Yorgos Lanthimos makes films so surreal they are almost impossible to describe. He’s not a visual surrealist so much as an emotional surrealist, his stories taking you into bizarre worlds and twisted circumstances. A Lanthimos film is a horror movie without a slasher, and while his films are definitely not for everyone, if you’re into hopelessly strange cinema then the rewards are myriad. His latest film, The Killing of a Sacred Deer, is his second English language work, following The Lobster. He works once again with Colin Farrell, who once again does some of his best work. Farrell is particularly calibrated to Lanthimos’ desired effect of flat, monotone performances that serve to highlight the utter strangeness of his stories. Nicole Kidman is also along, as the one actor allowed to express emotions above Lanthimos’ monotonous plane, which gives the story just enough reality to be extra creepy and weird.
A Lanthimos film always revolves around an elaborate conceit, and in Deer it’s that the Murphy family has been cursed. To say any more is to ruin the joy of watching, but this is a Yorgos Lanthimos film, so the curse involves an impossible choice and moral quandary. Farrell stars as Steve Murphy, a neurologist, and Kidman is his wife, Anna, an ophthalmologist. They have two children, Kim (young Snow White from Snow White and the Huntsman, a little older and absolutely superb), and Bob (Sunny Suljic, tolerable). A third party to their family is Martin (Barry Keoghan, Dunkirk), with whom Steve has a mysterious relationship. Are they illicit lovers? Is Martin an illegitimate child? Nothing is clear until Lanthimos wants it to be clear.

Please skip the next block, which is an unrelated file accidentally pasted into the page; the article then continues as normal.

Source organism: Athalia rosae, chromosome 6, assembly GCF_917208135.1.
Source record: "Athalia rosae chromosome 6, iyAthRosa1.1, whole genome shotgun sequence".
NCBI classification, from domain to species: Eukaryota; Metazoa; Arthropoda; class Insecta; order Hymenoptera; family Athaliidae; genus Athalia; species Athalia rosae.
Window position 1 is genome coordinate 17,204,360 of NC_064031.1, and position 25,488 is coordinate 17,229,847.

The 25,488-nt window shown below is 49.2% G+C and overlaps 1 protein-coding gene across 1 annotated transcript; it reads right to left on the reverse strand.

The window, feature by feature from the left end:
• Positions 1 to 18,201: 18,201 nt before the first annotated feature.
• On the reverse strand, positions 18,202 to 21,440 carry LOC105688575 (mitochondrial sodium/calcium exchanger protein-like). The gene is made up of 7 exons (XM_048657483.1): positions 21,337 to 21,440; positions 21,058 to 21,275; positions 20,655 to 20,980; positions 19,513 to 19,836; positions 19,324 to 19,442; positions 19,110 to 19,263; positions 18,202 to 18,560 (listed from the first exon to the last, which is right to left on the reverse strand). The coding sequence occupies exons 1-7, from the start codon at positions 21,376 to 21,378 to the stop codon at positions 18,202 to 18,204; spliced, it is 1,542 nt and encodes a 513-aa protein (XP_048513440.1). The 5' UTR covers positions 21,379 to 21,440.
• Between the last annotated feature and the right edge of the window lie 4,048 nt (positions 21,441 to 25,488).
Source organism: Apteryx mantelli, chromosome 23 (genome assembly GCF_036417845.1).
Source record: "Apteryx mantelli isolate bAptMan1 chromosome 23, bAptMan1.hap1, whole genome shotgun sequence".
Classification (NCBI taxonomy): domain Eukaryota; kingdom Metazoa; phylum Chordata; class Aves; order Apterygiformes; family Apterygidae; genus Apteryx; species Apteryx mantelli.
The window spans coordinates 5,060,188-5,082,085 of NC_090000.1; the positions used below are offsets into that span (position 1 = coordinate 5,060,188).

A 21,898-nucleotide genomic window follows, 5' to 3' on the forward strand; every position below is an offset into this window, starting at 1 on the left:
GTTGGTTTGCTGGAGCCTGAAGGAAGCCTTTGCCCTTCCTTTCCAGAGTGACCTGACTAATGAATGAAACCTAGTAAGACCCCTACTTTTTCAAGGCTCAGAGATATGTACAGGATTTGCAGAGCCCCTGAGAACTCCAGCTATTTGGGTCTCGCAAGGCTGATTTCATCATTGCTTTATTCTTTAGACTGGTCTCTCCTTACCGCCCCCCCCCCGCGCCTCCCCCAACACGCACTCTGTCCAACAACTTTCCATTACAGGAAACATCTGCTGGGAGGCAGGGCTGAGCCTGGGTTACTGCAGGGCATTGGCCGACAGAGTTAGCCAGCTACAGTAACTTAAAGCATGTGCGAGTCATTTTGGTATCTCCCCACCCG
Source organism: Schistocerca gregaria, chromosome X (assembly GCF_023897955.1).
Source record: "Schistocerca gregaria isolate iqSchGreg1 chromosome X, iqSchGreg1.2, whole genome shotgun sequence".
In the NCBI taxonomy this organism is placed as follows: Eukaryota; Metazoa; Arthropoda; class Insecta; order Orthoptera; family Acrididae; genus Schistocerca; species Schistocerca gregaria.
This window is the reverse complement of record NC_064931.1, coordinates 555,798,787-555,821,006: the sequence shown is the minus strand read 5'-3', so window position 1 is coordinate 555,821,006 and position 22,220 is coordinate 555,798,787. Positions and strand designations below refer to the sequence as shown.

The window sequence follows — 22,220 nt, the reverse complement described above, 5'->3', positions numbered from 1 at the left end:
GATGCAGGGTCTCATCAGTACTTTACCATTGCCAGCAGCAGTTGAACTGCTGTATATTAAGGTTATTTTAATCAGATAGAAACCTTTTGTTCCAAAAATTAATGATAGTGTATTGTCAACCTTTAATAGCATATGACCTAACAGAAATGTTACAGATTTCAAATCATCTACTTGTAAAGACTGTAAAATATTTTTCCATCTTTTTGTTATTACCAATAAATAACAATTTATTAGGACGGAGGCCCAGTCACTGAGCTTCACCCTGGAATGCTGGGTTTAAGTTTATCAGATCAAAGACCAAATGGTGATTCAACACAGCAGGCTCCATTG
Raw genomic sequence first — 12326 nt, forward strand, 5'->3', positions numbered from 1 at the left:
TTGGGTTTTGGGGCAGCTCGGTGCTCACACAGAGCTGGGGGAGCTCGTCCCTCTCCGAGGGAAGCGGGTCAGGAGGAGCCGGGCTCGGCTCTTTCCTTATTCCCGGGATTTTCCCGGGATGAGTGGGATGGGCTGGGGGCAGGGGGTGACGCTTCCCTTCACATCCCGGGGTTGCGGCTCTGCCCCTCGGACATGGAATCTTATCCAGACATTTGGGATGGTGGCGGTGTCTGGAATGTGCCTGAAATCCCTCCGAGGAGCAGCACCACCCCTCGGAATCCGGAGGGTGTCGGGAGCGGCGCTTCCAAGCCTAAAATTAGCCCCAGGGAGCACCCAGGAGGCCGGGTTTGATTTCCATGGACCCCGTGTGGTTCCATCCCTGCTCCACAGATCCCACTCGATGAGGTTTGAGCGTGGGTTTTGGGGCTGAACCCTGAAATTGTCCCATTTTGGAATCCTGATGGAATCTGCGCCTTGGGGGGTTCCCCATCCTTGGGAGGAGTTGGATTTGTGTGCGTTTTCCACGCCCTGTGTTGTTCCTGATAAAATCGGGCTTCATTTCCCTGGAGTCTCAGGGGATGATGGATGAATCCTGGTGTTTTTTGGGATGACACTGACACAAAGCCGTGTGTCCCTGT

Lanthimos is a filmmaker of supreme confidence—these kinds of high concept films don’t work without a healthy regard for your own philosophy—and working with his usual collaborators, including co-writer Efthymis Filippou, cinematographer Thimios Bakatakis, and editor Yorgos Mavropsaridis, Lanthimos delivers a vision so harrowing it’s almost spiteful. Throughout TIFF I’ve heard people describe Deer as “mean”, but it’s not mean, at least, not like mother! is mean. Deer isn’t forgiving, and it is about, more or less, spite and revenge, but what saves it from outright meanness is the surrealism of the exercise. Deer is a thought experiment, the ending only one of several possible. (That the most obvious solution isn’t even discussed says something about the inherent selfishness of the characters.) It’s not lording secret knowledge over the audience—everything is presented explicitly and we are invited to think about the options just as the Murphys do.
The thought experiment of Deer examines parenthood, but with a different approach than Dogtooth. In that film, parents are cruel and torturous; in Deer, they’re helpless. Parenting is presented as an impossible task, a Sisyphean hurdle in which f*cking up your children is unavoidable. Deer isn’t quite as bleak as Dogtooth, either, but there is a sense of inevitability that plagues the story, especially as Steve and Anna are divided between inaction and action, which exposes some fundamental cracks in their seemingly perfect (slightly kinky) relationship. It also exposes the sibling rivalry between Kim and Bob, and nothing is easy and no one is quite happy.
World-building is non-existent in a Yorgos Lanthimos film, so if you need a concrete answer to how and why, maybe skip this movie. There is no grand explanation for what’s going on in Deer. But if you can accept Lanthimos’ premise for the exercise it is, and if you can roll with the concept, surreal as it may be, then maybe give this a shot. I can’t promise you will like The Killing of a Sacred Deer, but you will definitely have an opinion about it. Also, don’t watch this trailer because it gives too much away.